Glossary

8-9-8 – Cigars in a standard box with eight cigars on top, nine in the middle, and eight on the bottom.

Accordion bunch – A bunching technique where the edges of the leaf are folded inward, then the folded leaves are stacked one on top of the other before rolling up the bunch and securing it with a binder leaf. The folds allow for more air flow through the cigar.

Acidic – A ph of less than 7. Acidic tobacco will have a slightly sour taste, Cigarette tobacco is considered acidic.

Active humidifier – A humidification system that employs fans and programmable set points  for humidity. A reservoir holds purified water that the fans disperse in a fine mist in the humidor.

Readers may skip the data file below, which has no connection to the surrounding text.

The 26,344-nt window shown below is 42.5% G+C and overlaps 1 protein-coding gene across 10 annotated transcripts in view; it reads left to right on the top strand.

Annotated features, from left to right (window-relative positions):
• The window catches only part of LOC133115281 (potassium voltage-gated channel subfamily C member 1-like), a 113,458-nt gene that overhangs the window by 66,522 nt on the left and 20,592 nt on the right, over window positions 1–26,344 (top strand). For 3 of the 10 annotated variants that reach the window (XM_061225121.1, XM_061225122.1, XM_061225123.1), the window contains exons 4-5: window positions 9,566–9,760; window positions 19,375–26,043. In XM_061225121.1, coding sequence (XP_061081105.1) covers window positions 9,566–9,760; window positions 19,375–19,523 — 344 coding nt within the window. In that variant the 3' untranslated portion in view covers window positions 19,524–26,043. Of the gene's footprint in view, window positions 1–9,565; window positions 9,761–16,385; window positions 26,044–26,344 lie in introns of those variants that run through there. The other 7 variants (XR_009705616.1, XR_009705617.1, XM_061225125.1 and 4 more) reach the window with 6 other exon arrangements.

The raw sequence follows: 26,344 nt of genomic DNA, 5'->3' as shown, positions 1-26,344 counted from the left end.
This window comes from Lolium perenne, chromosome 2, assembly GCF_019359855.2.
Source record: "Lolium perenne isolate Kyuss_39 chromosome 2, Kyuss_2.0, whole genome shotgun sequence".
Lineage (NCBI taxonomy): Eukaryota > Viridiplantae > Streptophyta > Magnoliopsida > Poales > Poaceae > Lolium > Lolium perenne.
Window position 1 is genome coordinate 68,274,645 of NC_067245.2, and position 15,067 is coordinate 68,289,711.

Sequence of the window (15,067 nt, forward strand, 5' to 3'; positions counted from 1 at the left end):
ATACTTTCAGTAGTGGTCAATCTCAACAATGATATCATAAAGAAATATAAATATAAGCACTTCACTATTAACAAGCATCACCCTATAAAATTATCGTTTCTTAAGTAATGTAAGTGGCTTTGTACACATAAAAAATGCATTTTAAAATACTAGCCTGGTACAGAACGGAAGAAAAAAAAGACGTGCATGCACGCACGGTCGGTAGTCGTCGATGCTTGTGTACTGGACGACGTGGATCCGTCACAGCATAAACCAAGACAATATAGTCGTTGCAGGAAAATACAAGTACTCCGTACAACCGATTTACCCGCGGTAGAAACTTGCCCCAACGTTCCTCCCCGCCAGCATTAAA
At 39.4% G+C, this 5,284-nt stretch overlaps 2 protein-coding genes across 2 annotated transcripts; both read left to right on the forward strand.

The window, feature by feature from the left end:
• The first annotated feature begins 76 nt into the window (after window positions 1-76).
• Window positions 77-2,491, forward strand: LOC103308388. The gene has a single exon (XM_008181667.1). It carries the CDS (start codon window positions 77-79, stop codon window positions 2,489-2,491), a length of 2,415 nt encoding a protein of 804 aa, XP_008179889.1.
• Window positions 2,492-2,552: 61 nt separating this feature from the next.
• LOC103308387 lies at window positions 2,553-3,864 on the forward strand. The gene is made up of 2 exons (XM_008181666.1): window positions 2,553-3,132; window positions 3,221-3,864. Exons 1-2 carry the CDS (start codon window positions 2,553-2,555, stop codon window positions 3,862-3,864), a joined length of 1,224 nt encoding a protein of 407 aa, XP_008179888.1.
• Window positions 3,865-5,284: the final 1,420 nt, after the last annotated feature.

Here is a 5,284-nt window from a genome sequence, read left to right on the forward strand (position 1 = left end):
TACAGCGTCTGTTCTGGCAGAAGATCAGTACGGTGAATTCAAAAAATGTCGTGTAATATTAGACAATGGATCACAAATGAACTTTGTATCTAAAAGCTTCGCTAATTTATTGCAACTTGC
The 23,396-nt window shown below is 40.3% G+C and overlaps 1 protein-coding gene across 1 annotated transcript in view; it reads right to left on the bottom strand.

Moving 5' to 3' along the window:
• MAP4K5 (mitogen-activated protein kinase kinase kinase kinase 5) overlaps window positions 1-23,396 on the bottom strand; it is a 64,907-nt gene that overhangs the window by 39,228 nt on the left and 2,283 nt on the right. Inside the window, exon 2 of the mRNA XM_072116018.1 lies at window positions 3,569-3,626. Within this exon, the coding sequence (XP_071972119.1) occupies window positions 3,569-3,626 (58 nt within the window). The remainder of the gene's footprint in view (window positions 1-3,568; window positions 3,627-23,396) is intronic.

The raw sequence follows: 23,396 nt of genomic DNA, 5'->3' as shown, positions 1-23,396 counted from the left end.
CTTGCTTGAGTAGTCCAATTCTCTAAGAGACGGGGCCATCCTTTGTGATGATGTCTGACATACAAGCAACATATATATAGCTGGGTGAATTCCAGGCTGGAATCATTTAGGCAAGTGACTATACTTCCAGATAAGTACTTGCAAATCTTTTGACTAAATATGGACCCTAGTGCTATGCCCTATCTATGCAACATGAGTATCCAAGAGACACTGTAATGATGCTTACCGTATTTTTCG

Air-Curing – The method of curing tobacco used for cigar tobacco. The leaves are hung in curing barns after harvest for about two months during which time lose most of their moisture and chlorophyll.

Band-A ring of paper wrapped around the closed head of most cigars. Legend says that cigar bands were invented by Catherine the Great or by Spanish nobles to keep their gloves from being stained. Others credit this invention to a Dutch advertising and promotion genius named Gustave Bock, who stated that the band helped keep the cigar wrapper together. Cigar bands are often printed with the name of the brand, country of origin, and/or indication that the cigar is hand-rolled. They also often have colorful graphics, which have made them popular collectors’ items.